I recently went to view the Real Worlds: Brassaï, Arbus, Goldin exhibit at MOCA (Grand Avenue) ... and wow, what an emotional journey. All three of these photographers document many of the taboos and hidden communities of their time.
You begin with Brassaï. His photographs document Paris at night during the 1930's. He had said that he would go to sleep at daybreak and wake at sunset. His photo subjects include streetwalkers, prostitutes and Big Albert's Gang. You get a glimpse inside Suzy (a brothel), an opium den showing a woman passed out on a couch still holding the pipe in her lap, The Human Gorilla (a local street performer) with his toddler son, the La Cabane Cubaine (an Afro-Caribbean nightclub in Montmartre, which was considered the Harlem of Paris), a Tarot Card reader, and inside the dressing room at the Folies Bergère. One interesting grouping shows many of the gender-bending clientele of La Monocle bar, a local lesbian bar of the time.
From there you move into the Mid-20th Century with Diane Arbus. I personally have always been fascinated with her work. Not because of her early tragic death, but because of the simplicity of her photographs, and yet they portray such cold emotion. I found myself lingering at an image of a young boy in Central Park holding a toy grenade. It seemed like such a haunting symbol of the increasingly turbulent 1960s. Other wide range of subjects include a man in curlers and make-up smoking a cigarette, a transvestite at her birthday party having cake on a bed, kids smoking in Central Park, a sword-swallower, nudists, and a king & queen of a Senior Citizen's dance.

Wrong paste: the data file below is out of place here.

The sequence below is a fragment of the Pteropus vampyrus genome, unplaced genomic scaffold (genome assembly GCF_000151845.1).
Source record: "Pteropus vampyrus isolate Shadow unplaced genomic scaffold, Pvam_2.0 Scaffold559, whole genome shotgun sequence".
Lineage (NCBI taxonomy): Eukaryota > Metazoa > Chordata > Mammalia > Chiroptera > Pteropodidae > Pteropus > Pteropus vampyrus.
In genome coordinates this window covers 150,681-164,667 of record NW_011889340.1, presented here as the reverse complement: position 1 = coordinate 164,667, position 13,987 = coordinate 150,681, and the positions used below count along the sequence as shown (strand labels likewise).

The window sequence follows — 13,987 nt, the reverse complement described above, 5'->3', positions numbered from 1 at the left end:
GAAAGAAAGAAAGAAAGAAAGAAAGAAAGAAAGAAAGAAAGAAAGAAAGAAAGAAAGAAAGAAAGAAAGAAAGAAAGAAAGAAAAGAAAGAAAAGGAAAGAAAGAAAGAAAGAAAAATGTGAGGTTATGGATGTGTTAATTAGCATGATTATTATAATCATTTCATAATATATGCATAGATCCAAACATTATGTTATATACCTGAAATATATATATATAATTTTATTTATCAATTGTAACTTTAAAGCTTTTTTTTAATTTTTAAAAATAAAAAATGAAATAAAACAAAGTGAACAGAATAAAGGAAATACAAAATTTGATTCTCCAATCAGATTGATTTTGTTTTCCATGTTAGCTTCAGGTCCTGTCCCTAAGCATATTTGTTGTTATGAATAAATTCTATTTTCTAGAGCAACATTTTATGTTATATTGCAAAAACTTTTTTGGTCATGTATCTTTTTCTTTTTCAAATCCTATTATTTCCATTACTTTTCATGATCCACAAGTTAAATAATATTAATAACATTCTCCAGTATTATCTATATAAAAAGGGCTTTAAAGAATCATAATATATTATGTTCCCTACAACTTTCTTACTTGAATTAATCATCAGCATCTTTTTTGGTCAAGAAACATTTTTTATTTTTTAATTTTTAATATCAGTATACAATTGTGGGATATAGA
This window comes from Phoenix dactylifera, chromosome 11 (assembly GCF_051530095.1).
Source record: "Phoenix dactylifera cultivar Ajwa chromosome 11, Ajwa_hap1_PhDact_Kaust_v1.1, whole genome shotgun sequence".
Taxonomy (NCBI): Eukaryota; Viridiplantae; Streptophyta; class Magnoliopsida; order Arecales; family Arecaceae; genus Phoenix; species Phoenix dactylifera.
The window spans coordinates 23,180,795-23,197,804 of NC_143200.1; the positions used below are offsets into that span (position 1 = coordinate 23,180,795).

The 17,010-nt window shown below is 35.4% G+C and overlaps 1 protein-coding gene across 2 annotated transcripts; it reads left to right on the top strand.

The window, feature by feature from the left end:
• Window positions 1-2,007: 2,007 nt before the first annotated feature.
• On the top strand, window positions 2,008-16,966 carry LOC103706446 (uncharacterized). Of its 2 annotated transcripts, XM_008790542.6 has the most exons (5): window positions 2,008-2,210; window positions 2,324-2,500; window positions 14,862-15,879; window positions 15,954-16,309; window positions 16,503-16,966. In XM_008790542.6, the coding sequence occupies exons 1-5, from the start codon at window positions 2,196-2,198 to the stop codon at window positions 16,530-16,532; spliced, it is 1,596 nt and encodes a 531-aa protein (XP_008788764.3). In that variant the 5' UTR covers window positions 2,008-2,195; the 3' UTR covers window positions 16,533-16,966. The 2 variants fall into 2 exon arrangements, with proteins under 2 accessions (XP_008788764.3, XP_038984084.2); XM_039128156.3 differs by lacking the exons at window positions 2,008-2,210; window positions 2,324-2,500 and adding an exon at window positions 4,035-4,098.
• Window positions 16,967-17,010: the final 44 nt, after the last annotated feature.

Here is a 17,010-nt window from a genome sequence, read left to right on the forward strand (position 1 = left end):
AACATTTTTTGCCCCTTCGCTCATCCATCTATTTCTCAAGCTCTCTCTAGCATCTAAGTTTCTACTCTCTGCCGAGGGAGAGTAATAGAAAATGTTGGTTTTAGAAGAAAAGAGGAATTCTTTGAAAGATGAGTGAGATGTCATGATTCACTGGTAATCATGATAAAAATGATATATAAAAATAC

Finally you move on to Nan Goldin. Most of these photos depict the late 1970s and early 1980s in gritty New York City. There is a small collection on the wall which includes one of her first famous photos, Picnic on the Esplanade. This shows five friends of ambiguous gender eating and laughing on the banks of a Boston river in the early 1970s. There are four images grouped together, each with a dominant color hue. There is also a particularly disturbing image of Nan's face bruised and bloody, after being beaten by her longtime boyfriend.
Behind the wall of red velvet curtain is a viewing of The Ballad of Sexual Dependency. This is essentially a looping slide show set to an eclectic soundtrack, including everything from Dean Martin to The Velvet Underground. This is not for the faint-of-heart. This shows men alone drinking and smoking at various gay bars, people in various stages of drug use, sex, cemetery gravestones, and bodies in open-caskets. There are even contemporary celebrity sightings including Amanda Lepore, Keith Haring, Andy Warhol, and John Waters. Though most of the images depict individuals laughing and partying, I left with such an overwhelming feeling of sadness and loneliness.
Each one of these photographers have such a talent for capturing the ugly, beauty, celebration, tragedy, life, and death of the real world.
The exhibit runs until September 3, 2018. The Museum of Contemporary Art, Los Angeles (MOCA) is located at 250 South Grand Avenue in DTLA. General admission is $15 and there are senior and student discounts available. Admission is free every Thursday from 5 to 8pm. For more details, please visit: moca.org/exhibition/real-worlds-brassai-arbus-goldin.